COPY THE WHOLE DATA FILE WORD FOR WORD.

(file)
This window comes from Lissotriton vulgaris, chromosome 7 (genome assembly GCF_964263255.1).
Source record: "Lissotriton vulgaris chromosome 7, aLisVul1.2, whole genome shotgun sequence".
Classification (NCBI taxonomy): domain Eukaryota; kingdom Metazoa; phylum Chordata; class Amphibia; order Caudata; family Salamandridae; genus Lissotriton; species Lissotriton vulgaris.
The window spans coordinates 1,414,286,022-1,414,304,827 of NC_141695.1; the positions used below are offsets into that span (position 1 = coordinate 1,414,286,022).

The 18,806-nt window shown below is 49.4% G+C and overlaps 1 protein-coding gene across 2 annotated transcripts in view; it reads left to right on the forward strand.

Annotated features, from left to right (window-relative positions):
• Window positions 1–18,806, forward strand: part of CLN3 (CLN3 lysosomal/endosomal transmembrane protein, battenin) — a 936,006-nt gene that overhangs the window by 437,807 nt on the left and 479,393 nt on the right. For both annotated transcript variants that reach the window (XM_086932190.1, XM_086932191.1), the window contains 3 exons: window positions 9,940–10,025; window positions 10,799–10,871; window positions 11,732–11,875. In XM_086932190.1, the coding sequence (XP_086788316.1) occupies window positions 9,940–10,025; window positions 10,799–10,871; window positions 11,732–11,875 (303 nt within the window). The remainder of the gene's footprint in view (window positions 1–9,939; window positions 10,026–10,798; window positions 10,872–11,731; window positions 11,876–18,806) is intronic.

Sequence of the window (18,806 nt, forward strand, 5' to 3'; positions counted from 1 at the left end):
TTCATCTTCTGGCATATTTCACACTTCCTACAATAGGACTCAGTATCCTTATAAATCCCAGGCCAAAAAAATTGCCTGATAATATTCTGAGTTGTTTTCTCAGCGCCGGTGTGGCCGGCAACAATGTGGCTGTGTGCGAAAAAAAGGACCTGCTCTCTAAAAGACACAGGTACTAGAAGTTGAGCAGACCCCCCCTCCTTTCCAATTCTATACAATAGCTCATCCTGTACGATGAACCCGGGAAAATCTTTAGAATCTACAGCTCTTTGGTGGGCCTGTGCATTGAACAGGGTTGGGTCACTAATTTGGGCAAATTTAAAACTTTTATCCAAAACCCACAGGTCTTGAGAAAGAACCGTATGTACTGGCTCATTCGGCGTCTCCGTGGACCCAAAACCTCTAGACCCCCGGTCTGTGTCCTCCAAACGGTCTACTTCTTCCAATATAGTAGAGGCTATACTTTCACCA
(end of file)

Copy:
This window comes from Lissotriton vulgaris, chromosome 7 (genome assembly GCF_964263255.1).
Source record: "Lissotriton vulgaris chromosome 7, aLisVul1.2, whole genome shotgun sequence".
Classification (NCBI taxonomy): domain Eukaryota; kingdom Metazoa; phylum Chordata; class Amphibia; order Caudata; family Salamandridae; genus Lissotriton; species Lissotriton vulgaris.
The window spans coordinates 1,414,286,022-1,414,304,827 of NC_141695.1; the positions used below are offsets into that span (position 1 = coordinate 1,414,286,022).

The 18,806-nt window shown below is 49.4% G+C and overlaps 1 protein-coding gene across 2 annotated transcripts in view; it reads left to right on the forward strand.

Annotated features, from left to right (window-relative positions):
• Window positions 1–18,806, forward strand: part of CLN3 (CLN3 lysosomal/endosomal transmembrane protein, battenin) — a 936,006-nt gene that overhangs the window by 437,807 nt on the left and 479,393 nt on the right. For both annotated transcript variants that reach the window (XM_086932190.1, XM_086932191.1), the window contains 3 exons: window positions 9,940–10,025; window positions 10,799–10,871; window positions 11,732–11,875. In XM_086932190.1, the coding sequence (XP_086788316.1) occupies window positions 9,940–10,025; window positions 10,799–10,871; window positions 11,732–11,875 (303 nt within the window). The remainder of the gene's footprint in view (window positions 1–9,939; window positions 10,026–10,798; window positions 10,872–11,731; window positions 11,876–18,806) is intronic.

Sequence of the window (18,806 nt, forward strand, 5' to 3'; positions counted from 1 at the left end):
TTCATCTTCTGGCATATTTCACACTTCCTACAATAGGACTCAGTATCCTTATAAATCCCAGGCCAAAAAAATTGCCTGATAATATTCTGAGTTGTTTTCTCAGCGCCGGTGTGGCCGGCAACAATGTGGCTGTGTGCGAAAAAAAGGACCTGCTCTCTAAAAGACACAGGTACTAGAAGTTGAGCAGACCCCCCCTCCTTTCCAATTCTATACAATAGCTCATCCTGTACGATGAACCCGGGAAAATCTTTAGAATCTACAGCTCTTTGGTGGGCCTGTGCATTGAACAGGGTTGGGTCACTAATTTGGGCAAATTTAAAACTTTTATCCAAAACCCACAGGTCTTGAGAAAGAACCGTATGTACTGGCTCATTCGGCGTCTCCGTGGACCCAAAACCTCTAGACCCCCGGTCTGTGTCCTCCAAACGGTCTACTTCTTCCAATATAGTAGAGGCTATACTTTCACCA